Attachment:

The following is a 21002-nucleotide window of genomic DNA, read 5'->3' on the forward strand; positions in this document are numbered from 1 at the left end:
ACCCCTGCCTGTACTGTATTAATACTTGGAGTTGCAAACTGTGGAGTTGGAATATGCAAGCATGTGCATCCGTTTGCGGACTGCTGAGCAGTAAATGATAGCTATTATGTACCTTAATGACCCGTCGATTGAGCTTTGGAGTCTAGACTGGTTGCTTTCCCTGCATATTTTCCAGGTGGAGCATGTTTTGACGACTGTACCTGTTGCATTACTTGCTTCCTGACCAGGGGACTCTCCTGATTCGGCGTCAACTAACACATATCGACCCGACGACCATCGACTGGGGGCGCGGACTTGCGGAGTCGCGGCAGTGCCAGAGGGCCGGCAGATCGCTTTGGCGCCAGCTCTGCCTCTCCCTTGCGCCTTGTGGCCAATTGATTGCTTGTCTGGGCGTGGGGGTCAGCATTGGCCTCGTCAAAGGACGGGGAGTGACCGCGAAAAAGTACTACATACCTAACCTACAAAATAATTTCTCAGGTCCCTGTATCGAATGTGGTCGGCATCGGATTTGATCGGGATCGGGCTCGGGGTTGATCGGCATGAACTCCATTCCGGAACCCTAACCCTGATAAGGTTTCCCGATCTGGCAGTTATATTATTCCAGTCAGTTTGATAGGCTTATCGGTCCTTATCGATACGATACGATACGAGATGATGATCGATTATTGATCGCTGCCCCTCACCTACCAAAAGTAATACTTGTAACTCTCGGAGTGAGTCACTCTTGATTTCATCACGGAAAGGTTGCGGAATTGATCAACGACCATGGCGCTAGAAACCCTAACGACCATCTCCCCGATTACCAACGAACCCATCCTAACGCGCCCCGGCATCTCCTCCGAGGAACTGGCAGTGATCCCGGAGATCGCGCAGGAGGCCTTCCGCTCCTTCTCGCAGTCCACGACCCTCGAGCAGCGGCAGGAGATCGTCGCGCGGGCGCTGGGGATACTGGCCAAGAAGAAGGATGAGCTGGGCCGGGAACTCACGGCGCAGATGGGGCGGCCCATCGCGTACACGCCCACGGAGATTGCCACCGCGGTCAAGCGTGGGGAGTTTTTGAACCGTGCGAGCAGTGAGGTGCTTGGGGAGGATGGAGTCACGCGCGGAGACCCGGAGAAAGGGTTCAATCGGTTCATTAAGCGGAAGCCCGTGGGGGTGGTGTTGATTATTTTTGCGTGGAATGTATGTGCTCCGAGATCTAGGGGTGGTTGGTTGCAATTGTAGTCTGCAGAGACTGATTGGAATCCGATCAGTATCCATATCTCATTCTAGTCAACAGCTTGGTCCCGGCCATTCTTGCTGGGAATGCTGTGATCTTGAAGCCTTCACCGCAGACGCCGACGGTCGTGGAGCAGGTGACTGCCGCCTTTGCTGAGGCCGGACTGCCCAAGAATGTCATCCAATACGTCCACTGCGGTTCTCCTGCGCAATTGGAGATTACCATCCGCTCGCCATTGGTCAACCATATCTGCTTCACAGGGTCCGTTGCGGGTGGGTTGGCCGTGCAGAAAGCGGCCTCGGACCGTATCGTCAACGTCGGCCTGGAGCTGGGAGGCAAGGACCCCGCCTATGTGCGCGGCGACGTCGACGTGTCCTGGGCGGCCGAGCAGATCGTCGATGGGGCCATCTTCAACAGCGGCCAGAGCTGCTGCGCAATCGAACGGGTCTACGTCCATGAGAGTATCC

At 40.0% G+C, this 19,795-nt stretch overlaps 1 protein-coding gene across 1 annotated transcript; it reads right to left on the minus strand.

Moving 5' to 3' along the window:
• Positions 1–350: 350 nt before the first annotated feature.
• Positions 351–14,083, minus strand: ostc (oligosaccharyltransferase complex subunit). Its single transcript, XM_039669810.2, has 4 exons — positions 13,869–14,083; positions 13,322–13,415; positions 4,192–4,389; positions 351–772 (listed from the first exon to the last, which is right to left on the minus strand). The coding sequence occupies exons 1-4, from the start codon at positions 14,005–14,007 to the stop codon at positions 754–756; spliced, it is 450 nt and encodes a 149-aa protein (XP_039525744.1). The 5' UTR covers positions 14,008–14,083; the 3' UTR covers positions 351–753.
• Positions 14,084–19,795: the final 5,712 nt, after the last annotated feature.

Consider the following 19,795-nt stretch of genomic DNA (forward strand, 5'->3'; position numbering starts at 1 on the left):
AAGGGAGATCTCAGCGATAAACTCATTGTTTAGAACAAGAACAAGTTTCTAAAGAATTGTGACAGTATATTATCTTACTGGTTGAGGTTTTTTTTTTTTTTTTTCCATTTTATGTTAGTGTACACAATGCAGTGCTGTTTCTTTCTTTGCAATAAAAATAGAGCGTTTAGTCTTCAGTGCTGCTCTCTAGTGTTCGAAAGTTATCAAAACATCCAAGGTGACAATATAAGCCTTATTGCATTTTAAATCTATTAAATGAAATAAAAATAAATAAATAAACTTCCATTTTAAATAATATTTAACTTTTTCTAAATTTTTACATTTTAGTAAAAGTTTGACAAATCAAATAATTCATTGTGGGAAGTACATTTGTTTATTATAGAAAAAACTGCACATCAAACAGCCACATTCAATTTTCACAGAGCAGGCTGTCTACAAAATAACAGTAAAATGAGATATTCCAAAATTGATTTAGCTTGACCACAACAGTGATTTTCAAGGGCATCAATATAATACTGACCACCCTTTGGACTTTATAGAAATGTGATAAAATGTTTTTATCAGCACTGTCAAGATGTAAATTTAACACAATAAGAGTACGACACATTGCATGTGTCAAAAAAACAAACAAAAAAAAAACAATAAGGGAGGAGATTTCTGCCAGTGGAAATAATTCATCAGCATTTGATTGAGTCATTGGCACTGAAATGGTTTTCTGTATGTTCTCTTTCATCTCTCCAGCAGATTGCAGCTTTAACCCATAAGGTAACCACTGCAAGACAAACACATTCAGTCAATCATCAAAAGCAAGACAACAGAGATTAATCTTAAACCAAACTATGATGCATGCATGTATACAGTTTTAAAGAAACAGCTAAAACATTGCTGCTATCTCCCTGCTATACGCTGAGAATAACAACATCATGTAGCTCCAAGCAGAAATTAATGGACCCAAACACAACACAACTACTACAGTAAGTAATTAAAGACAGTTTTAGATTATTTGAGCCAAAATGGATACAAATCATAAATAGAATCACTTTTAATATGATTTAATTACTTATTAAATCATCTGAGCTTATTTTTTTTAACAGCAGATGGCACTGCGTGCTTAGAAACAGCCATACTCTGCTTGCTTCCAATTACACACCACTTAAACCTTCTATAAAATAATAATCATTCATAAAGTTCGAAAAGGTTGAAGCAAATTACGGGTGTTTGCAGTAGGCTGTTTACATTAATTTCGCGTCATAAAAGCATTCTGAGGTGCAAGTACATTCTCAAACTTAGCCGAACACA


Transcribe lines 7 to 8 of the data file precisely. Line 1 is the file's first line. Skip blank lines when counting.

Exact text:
• Positions 14,084–19,795: the final 5,712 nt, after the last annotated feature.

Consider the following 19,795-nt stretch of genomic DNA (forward strand, 5'->3'; position numbering starts at 1 on the left):